In Australian jurisdictions, consent is generally recognized as a voluntary agreement of the complainant. In the joint committee, EEA-EFTA President Sabine Monauni noted that this year 440 acts have been added to the EEA agreement, exceeding the number of acts introduced in 2018. The British Sexual Penalty Act speaks of consensual consent and the person has the freedom and ability to make that choice. "Affirmative consent" means positive, conscious and voluntary consent to engage in sexual activity. It is the responsibility of any person involved in sexual activity to ensure that they have the consent of the other person to participate in the sexual activity. "We are very pleased that the delay has been further reduced since our last meeting. Given the considerable number of legislative acts we have introduced today, I hope that we will continue to reduce the number of legislative acts pending before the summer," said Mr. Monauni. The confirmation model of consent is essentially based on positive agreement between the parties before sexual interaction can begin - in simple terms, a clear and unequivocal "yes." After the negotiations were completed in July 1706, the legislative acts had to be ratified by both parliaments. In Scotland, about 100 of the 227 members of the Scottish Parliament supported the Court Party. For additional votes, the pro-court page could count on about 25 members of the Flying Squadrone, led by the Marquess of Montrose and the Duke of Roxburghe. Opponents of the court were generally known as the country party and included various political and individual groups such as the Duke of Hamilton, Lord Belhaven and Andrew Fletcher of Saltoun, who spoke forcefully and passionately against the union when the Scottish Parliament began its debate on the law on 3 October 1706, but the agreement had already been reached.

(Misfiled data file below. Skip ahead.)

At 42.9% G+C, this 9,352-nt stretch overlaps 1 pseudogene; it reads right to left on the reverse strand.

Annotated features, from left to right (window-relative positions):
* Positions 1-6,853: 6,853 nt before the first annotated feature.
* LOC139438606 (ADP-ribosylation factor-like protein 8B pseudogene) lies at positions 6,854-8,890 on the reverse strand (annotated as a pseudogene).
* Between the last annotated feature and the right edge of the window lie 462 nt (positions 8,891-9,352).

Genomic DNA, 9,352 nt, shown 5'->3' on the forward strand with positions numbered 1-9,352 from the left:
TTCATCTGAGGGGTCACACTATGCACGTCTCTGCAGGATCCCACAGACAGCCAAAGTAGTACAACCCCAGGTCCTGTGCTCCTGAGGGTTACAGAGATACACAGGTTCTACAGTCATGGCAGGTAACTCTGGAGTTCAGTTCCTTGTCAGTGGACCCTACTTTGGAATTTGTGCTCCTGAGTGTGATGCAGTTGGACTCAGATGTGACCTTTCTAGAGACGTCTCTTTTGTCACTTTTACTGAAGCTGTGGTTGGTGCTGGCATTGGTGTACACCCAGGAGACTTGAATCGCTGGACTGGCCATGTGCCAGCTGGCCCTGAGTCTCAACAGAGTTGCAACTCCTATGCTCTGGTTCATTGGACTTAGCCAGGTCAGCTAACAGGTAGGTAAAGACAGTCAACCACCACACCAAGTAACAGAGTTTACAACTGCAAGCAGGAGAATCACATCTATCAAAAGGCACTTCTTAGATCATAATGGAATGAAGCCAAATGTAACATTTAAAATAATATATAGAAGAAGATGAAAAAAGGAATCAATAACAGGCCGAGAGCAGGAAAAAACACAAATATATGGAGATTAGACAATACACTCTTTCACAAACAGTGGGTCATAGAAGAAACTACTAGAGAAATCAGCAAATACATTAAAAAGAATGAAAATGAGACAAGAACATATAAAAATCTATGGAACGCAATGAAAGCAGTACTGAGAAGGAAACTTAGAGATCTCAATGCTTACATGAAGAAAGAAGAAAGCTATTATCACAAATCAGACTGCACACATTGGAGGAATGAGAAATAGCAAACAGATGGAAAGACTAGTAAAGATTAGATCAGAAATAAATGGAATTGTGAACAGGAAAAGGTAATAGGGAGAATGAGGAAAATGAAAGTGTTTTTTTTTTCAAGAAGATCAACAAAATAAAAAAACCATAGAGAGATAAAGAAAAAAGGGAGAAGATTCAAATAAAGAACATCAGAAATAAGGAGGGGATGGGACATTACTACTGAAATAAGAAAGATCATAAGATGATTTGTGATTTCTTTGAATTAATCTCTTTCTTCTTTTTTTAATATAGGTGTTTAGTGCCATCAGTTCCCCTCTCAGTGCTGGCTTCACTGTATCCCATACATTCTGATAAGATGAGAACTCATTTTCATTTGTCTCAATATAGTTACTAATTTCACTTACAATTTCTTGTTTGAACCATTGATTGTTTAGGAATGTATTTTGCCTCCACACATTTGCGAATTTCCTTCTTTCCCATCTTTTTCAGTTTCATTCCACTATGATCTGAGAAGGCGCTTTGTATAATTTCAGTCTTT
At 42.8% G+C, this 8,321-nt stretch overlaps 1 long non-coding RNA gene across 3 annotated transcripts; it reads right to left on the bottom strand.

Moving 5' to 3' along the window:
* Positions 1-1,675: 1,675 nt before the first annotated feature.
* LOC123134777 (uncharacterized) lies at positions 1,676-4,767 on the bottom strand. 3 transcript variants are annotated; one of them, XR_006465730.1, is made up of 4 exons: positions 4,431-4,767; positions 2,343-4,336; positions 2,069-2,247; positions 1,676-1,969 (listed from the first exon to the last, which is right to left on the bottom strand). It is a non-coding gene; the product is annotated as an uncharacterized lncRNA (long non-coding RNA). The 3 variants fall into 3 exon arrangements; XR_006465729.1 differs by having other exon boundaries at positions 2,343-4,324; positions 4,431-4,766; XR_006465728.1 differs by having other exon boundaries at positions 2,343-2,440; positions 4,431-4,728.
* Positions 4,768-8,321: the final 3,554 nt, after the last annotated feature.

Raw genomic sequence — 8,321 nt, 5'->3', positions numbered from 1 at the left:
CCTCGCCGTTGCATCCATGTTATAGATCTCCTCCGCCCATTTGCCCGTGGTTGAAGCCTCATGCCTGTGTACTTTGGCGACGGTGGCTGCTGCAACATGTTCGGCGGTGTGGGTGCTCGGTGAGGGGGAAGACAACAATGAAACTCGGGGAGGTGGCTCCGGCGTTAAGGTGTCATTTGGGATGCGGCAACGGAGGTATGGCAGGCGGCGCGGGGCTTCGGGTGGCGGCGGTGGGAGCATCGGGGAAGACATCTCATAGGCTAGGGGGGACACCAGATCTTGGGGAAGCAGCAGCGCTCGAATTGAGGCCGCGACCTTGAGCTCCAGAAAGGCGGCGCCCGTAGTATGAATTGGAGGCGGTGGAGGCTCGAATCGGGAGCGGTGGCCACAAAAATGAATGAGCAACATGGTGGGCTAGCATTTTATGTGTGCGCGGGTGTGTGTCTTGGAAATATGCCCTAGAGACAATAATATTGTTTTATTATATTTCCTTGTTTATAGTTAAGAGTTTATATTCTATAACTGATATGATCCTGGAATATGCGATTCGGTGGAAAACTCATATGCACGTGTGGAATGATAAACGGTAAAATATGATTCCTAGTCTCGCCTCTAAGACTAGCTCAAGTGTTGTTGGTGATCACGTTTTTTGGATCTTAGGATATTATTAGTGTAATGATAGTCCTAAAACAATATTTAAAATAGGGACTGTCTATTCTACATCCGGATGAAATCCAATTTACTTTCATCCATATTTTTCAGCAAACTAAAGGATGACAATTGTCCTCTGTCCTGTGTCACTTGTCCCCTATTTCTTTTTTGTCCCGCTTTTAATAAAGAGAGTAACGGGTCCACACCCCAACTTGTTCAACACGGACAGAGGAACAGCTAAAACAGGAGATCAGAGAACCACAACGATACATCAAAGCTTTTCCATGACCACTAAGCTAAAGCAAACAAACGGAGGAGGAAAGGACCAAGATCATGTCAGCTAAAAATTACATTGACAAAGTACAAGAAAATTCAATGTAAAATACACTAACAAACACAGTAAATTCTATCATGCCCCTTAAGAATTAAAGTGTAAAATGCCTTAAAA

The Court Party received considerable funding from England and the Ministry of Finance and included many debts accumulated in the aftermath of the Darien disaster.  Among these acts was the Payment Services Directive (EU 2015/2366), which is based on the First Payment Services Directive (2007/64/EF).